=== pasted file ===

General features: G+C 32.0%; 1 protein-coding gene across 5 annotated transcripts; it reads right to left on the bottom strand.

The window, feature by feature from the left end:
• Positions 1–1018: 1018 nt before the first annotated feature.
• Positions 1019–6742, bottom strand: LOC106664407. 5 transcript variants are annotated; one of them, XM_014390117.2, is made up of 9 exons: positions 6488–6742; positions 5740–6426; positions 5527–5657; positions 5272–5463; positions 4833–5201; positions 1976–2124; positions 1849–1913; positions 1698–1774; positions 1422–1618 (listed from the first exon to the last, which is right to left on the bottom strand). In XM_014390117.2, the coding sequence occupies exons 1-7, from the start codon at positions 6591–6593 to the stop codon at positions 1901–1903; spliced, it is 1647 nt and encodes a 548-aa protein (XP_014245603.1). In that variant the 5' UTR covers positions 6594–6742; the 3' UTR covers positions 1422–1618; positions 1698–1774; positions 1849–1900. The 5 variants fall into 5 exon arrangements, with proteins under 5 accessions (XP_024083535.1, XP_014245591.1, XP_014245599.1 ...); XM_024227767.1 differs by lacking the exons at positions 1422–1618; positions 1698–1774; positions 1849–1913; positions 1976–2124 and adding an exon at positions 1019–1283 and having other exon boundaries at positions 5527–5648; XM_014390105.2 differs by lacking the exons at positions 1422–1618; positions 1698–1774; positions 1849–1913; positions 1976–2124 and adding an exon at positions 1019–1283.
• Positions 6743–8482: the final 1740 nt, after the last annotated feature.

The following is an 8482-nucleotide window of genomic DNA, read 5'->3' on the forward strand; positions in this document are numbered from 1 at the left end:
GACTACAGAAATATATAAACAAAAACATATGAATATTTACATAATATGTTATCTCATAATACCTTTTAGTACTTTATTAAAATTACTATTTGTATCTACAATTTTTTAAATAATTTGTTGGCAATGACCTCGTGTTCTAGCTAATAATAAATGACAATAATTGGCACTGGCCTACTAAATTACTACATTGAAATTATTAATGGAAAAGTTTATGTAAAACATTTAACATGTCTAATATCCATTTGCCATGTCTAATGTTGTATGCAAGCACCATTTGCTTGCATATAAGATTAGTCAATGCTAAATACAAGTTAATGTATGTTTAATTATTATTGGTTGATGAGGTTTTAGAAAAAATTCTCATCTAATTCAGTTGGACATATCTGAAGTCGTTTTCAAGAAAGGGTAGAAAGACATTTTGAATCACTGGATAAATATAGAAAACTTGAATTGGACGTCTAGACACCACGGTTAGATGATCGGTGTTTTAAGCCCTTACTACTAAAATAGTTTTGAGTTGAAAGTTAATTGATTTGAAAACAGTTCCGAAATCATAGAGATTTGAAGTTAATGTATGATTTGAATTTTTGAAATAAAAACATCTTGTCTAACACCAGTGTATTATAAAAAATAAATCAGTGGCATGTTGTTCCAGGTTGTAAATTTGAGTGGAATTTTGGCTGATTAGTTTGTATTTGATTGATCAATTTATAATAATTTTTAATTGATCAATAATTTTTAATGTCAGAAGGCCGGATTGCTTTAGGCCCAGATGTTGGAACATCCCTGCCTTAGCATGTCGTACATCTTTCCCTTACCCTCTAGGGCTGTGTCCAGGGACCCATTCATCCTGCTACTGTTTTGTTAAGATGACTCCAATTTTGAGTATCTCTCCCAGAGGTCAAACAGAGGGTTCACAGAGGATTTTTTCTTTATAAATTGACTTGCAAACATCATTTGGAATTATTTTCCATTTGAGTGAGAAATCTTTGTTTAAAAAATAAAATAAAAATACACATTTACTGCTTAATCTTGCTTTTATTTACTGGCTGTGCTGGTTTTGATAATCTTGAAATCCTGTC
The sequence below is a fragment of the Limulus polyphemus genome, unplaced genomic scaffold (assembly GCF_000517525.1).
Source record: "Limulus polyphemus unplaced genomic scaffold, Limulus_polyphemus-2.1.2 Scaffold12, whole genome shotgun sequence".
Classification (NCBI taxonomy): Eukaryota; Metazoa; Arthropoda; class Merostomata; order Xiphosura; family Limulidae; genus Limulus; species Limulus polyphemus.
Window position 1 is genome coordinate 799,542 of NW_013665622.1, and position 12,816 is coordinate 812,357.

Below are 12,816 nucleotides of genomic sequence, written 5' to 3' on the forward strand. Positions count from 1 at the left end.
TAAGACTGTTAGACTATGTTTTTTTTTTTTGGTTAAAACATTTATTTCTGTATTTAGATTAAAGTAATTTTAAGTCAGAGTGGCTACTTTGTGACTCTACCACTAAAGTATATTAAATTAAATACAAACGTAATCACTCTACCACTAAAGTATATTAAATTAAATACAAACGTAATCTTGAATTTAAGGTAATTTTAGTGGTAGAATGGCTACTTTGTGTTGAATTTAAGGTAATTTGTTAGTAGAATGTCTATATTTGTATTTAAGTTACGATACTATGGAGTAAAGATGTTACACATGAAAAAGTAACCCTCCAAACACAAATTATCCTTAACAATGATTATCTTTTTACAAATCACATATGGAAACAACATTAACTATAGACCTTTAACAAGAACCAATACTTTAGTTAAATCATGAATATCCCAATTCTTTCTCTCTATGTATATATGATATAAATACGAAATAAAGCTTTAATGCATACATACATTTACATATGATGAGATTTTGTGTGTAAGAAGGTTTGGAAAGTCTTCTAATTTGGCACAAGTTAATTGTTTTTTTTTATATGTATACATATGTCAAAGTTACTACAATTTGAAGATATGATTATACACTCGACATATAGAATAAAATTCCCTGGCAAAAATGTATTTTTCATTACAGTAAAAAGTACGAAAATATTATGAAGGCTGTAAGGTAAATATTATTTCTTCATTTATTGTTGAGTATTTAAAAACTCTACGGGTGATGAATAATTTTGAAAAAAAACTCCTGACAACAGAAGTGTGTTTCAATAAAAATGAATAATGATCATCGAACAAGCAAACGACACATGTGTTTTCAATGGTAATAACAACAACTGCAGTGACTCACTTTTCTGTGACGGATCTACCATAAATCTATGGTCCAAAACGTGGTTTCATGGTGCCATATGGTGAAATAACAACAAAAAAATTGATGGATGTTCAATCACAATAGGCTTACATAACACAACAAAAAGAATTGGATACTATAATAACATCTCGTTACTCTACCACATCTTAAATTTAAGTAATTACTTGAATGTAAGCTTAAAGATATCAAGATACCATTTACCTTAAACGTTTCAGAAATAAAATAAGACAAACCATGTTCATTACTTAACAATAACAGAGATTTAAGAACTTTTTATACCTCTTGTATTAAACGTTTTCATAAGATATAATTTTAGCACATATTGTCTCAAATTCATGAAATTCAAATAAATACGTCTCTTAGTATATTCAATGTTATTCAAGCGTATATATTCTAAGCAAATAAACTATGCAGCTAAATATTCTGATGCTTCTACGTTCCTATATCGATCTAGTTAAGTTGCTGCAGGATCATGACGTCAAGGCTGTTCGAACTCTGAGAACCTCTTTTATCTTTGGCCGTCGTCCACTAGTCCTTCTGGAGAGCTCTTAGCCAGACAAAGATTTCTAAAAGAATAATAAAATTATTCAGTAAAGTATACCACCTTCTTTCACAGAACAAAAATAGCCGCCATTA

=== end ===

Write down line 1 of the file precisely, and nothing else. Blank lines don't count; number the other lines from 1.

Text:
General features: G+C 32.0%; 1 protein-coding gene across 5 annotated transcripts; it reads right to left on the bottom strand.